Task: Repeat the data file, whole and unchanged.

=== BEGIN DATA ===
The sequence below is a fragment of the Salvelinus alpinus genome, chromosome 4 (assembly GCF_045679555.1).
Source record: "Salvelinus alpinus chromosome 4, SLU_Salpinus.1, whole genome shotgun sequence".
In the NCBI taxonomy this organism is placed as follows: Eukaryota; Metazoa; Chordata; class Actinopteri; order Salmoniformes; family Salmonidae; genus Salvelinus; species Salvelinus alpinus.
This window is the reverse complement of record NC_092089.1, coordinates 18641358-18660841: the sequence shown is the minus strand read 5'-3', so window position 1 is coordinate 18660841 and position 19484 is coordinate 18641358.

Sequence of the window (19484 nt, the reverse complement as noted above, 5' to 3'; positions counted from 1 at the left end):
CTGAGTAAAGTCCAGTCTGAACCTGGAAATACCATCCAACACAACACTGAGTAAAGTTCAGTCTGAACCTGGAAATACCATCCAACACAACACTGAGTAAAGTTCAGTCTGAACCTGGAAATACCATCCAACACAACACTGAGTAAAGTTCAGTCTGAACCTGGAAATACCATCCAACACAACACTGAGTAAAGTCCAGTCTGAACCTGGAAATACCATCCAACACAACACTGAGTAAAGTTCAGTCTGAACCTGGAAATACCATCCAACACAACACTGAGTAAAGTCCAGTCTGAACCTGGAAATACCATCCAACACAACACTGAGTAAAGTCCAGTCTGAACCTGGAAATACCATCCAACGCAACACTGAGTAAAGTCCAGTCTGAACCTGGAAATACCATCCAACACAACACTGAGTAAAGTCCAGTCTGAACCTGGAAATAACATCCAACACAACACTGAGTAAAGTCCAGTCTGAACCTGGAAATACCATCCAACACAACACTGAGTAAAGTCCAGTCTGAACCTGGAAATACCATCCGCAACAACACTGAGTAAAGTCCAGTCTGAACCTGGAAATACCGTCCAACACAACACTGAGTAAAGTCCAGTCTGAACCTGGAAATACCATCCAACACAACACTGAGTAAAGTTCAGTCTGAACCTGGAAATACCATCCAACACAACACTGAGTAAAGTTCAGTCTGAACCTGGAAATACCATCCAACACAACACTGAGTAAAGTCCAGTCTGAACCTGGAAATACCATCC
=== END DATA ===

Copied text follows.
The sequence below is a fragment of the Salvelinus alpinus genome, chromosome 4 (assembly GCF_045679555.1).
Source record: "Salvelinus alpinus chromosome 4, SLU_Salpinus.1, whole genome shotgun sequence".
In the NCBI taxonomy this organism is placed as follows: Eukaryota; Metazoa; Chordata; class Actinopteri; order Salmoniformes; family Salmonidae; genus Salvelinus; species Salvelinus alpinus.
This window is the reverse complement of record NC_092089.1, coordinates 18641358-18660841: the sequence shown is the minus strand read 5'-3', so window position 1 is coordinate 18660841 and position 19484 is coordinate 18641358.

Sequence of the window (19484 nt, the reverse complement as noted above, 5' to 3'; positions counted from 1 at the left end):
CTGAGTAAAGTCCAGTCTGAACCTGGAAATACCATCCAACACAACACTGAGTAAAGTTCAGTCTGAACCTGGAAATACCATCCAACACAACACTGAGTAAAGTTCAGTCTGAACCTGGAAATACCATCCAACACAACACTGAGTAAAGTTCAGTCTGAACCTGGAAATACCATCCAACACAACACTGAGTAAAGTCCAGTCTGAACCTGGAAATACCATCCAACACAACACTGAGTAAAGTTCAGTCTGAACCTGGAAATACCATCCAACACAACACTGAGTAAAGTCCAGTCTGAACCTGGAAATACCATCCAACACAACACTGAGTAAAGTCCAGTCTGAACCTGGAAATACCATCCAACGCAACACTGAGTAAAGTCCAGTCTGAACCTGGAAATACCATCCAACACAACACTGAGTAAAGTCCAGTCTGAACCTGGAAATAACATCCAACACAACACTGAGTAAAGTCCAGTCTGAACCTGGAAATACCATCCAACACAACACTGAGTAAAGTCCAGTCTGAACCTGGAAATACCATCCGCAACAACACTGAGTAAAGTCCAGTCTGAACCTGGAAATACCGTCCAACACAACACTGAGTAAAGTCCAGTCTGAACCTGGAAATACCATCCAACACAACACTGAGTAAAGTTCAGTCTGAACCTGGAAATACCATCCAACACAACACTGAGTAAAGTTCAGTCTGAACCTGGAAATACCATCCAACACAACACTGAGTAAAGTCCAGTCTGAACCTGGAAATACCATCC